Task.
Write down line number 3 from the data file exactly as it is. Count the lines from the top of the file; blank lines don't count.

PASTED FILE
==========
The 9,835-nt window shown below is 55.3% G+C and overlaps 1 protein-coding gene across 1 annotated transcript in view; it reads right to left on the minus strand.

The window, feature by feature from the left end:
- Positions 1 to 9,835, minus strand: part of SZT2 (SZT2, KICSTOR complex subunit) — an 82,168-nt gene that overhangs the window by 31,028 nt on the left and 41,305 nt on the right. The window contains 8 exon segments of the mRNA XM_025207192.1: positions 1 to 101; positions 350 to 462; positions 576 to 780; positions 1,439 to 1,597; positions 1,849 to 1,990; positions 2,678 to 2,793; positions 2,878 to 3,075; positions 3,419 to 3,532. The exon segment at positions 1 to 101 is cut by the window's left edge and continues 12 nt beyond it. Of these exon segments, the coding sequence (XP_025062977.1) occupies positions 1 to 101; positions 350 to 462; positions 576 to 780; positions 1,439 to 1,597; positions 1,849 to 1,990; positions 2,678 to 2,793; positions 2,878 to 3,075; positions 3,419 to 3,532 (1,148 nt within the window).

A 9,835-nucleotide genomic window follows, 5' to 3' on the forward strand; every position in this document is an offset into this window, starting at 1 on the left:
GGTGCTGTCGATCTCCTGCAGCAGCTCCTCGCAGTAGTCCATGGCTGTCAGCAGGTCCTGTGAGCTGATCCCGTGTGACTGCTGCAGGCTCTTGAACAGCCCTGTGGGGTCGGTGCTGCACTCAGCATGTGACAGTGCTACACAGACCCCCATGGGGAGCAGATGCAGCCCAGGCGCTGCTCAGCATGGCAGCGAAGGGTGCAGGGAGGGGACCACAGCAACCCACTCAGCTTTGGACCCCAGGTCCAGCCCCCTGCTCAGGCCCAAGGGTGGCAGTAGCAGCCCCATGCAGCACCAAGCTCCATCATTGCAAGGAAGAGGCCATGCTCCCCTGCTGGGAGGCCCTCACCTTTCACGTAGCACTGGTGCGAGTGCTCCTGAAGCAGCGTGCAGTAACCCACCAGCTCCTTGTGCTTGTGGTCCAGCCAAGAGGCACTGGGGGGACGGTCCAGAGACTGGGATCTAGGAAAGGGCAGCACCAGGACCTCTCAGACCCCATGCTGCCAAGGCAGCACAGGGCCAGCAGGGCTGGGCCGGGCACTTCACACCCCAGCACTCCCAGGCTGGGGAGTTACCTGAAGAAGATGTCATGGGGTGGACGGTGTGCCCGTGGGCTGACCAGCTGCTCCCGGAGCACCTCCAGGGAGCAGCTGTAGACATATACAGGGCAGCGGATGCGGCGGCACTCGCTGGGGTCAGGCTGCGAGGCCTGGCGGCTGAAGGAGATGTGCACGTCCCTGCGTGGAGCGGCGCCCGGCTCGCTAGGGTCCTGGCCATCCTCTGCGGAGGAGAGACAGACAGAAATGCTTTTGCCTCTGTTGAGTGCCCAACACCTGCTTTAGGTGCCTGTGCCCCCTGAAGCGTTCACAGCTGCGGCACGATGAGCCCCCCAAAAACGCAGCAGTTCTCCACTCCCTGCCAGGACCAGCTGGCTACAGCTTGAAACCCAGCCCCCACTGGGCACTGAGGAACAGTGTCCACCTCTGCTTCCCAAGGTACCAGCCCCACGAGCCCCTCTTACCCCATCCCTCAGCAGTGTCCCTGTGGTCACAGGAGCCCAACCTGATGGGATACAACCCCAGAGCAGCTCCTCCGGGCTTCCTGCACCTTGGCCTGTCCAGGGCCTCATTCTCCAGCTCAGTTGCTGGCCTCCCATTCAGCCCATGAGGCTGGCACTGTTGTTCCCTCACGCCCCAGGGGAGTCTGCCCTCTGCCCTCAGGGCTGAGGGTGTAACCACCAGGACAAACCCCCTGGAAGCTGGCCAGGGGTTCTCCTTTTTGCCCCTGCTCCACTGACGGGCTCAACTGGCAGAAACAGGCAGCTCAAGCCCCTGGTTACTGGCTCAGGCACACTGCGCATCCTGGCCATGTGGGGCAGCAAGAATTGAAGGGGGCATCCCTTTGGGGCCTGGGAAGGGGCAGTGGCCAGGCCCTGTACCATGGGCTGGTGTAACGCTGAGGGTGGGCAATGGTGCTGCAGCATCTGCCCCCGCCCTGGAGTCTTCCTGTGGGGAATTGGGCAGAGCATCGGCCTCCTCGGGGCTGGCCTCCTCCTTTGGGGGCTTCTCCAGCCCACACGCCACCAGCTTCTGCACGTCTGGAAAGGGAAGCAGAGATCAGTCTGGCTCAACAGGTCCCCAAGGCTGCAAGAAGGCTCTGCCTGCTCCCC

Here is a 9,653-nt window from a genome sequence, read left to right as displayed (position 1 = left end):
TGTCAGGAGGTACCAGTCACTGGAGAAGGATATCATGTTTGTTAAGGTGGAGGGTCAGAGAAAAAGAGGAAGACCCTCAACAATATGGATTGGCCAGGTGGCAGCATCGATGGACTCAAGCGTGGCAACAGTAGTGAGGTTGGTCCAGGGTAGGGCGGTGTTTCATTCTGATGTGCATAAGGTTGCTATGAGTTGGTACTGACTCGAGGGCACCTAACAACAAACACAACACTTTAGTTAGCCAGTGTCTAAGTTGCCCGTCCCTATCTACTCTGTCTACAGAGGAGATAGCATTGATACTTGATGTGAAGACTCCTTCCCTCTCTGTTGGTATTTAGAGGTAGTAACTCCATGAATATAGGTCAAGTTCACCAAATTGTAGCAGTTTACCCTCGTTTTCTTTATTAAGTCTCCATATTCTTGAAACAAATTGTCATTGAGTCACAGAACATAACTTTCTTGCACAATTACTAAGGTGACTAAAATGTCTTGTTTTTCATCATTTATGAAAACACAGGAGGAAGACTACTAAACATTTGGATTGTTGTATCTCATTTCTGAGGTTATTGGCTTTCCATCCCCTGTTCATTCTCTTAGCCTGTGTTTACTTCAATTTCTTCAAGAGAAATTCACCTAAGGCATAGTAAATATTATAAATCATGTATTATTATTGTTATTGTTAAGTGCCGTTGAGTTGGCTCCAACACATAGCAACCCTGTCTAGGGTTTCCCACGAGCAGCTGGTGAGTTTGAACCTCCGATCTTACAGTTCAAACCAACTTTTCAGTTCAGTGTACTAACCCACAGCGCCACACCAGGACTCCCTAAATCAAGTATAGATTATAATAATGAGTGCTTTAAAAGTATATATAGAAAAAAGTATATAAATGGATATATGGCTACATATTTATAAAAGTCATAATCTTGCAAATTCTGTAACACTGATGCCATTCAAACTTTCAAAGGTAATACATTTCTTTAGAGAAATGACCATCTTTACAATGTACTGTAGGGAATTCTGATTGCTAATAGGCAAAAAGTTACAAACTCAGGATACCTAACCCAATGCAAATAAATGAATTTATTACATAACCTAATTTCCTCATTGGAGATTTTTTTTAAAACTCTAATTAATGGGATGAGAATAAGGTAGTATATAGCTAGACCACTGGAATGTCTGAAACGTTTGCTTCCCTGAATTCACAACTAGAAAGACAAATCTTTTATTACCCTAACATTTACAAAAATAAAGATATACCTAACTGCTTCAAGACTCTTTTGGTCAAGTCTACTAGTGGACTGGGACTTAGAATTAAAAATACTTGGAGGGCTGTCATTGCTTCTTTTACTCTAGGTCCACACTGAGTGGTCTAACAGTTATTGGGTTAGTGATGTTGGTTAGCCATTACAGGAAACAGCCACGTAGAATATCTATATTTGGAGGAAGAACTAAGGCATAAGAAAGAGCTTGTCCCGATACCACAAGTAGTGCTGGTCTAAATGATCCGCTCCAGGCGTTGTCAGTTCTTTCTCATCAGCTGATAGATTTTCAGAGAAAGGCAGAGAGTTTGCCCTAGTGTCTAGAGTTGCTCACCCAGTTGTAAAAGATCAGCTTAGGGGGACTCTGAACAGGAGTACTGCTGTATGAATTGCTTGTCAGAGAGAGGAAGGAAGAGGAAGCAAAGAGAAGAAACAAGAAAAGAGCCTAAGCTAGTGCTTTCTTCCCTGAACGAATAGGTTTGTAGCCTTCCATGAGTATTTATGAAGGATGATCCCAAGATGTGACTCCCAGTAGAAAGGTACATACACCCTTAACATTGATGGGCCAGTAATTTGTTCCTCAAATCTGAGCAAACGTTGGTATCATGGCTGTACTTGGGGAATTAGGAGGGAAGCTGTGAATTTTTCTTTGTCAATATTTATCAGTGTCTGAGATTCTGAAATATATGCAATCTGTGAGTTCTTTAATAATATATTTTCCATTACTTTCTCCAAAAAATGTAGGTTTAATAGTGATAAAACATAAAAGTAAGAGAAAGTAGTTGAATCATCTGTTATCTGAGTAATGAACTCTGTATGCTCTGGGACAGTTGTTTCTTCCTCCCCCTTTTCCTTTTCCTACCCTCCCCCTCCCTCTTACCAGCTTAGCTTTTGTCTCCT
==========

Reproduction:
- Positions 1 to 9,835, minus strand: part of SZT2 (SZT2, KICSTOR complex subunit) — an 82,168-nt gene that overhangs the window by 31,028 nt on the left and 41,305 nt on the right. The window contains 8 exon segments of the mRNA XM_025207192.1: positions 1 to 101; positions 350 to 462; positions 576 to 780; positions 1,439 to 1,597; positions 1,849 to 1,990; positions 2,678 to 2,793; positions 2,878 to 3,075; positions 3,419 to 3,532. The exon segment at positions 1 to 101 is cut by the window's left edge and continues 12 nt beyond it. Of these exon segments, the coding sequence (XP_025062977.1) occupies positions 1 to 101; positions 350 to 462; positions 576 to 780; positions 1,439 to 1,597; positions 1,849 to 1,990; positions 2,678 to 2,793; positions 2,878 to 3,075; positions 3,419 to 3,532 (1,148 nt within the window).